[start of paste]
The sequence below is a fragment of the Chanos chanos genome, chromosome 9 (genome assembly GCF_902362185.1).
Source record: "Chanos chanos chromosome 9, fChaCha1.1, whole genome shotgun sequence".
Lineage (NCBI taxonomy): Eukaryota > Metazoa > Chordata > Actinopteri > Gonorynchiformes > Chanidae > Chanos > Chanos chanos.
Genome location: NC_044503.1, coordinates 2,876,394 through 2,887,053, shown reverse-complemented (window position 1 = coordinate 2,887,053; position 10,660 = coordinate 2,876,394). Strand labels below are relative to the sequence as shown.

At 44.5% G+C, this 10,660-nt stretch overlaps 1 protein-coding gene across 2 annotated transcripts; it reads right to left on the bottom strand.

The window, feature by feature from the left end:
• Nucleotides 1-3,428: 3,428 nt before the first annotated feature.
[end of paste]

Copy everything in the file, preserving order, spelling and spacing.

The sequence below is a fragment of the Chanos chanos genome, chromosome 9 (genome assembly GCF_902362185.1).
Source record: "Chanos chanos chromosome 9, fChaCha1.1, whole genome shotgun sequence".
Lineage (NCBI taxonomy): Eukaryota > Metazoa > Chordata > Actinopteri > Gonorynchiformes > Chanidae > Chanos > Chanos chanos.
Genome location: NC_044503.1, coordinates 2,876,394 through 2,887,053, shown reverse-complemented (window position 1 = coordinate 2,887,053; position 10,660 = coordinate 2,876,394). Strand labels below are relative to the sequence as shown.

At 44.5% G+C, this 10,660-nt stretch overlaps 1 protein-coding gene across 2 annotated transcripts; it reads right to left on the bottom strand.

The window, feature by feature from the left end:
• Nucleotides 1-3,428: 3,428 nt before the first annotated feature.